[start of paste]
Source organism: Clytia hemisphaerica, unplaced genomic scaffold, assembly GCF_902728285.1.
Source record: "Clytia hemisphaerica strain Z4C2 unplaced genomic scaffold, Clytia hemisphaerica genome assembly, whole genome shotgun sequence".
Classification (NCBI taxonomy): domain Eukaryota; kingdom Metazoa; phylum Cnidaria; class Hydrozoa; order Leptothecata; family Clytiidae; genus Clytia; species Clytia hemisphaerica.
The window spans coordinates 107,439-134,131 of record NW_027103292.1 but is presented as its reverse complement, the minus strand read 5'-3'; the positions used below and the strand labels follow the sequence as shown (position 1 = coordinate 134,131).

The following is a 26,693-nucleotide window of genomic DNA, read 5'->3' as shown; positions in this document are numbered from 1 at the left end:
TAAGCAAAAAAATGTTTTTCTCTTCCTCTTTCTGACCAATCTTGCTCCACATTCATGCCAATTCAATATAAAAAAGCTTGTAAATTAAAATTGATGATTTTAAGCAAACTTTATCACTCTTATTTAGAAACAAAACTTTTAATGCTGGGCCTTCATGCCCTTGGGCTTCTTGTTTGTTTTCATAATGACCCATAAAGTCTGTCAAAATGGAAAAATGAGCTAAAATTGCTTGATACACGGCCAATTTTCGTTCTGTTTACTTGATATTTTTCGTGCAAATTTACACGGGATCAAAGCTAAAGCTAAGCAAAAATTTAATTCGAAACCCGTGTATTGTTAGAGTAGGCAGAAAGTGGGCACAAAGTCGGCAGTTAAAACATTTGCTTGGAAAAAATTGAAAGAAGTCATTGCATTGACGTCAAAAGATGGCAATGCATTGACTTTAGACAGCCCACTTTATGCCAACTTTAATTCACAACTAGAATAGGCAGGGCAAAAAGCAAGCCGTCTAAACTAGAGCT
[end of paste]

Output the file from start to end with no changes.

Source organism: Clytia hemisphaerica, unplaced genomic scaffold, assembly GCF_902728285.1.
Source record: "Clytia hemisphaerica strain Z4C2 unplaced genomic scaffold, Clytia hemisphaerica genome assembly, whole genome shotgun sequence".
Classification (NCBI taxonomy): domain Eukaryota; kingdom Metazoa; phylum Cnidaria; class Hydrozoa; order Leptothecata; family Clytiidae; genus Clytia; species Clytia hemisphaerica.
The window spans coordinates 107,439-134,131 of record NW_027103292.1 but is presented as its reverse complement, the minus strand read 5'-3'; the positions used below and the strand labels follow the sequence as shown (position 1 = coordinate 134,131).

The following is a 26,693-nucleotide window of genomic DNA, read 5'->3' as shown; positions in this document are numbered from 1 at the left end:
TAAGCAAAAAAATGTTTTTCTCTTCCTCTTTCTGACCAATCTTGCTCCACATTCATGCCAATTCAATATAAAAAAGCTTGTAAATTAAAATTGATGATTTTAAGCAAACTTTATCACTCTTATTTAGAAACAAAACTTTTAATGCTGGGCCTTCATGCCCTTGGGCTTCTTGTTTGTTTTCATAATGACCCATAAAGTCTGTCAAAATGGAAAAATGAGCTAAAATTGCTTGATACACGGCCAATTTTCGTTCTGTTTACTTGATATTTTTCGTGCAAATTTACACGGGATCAAAGCTAAAGCTAAGCAAAAATTTAATTCGAAACCCGTGTATTGTTAGAGTAGGCAGAAAGTGGGCACAAAGTCGGCAGTTAAAACATTTGCTTGGAAAAAATTGAAAGAAGTCATTGCATTGACGTCAAAAGATGGCAATGCATTGACTTTAGACAGCCCACTTTATGCCAACTTTAATTCACAACTAGAATAGGCAGGGCAAAAAGCAAGCCGTCTAAACTAGAGCT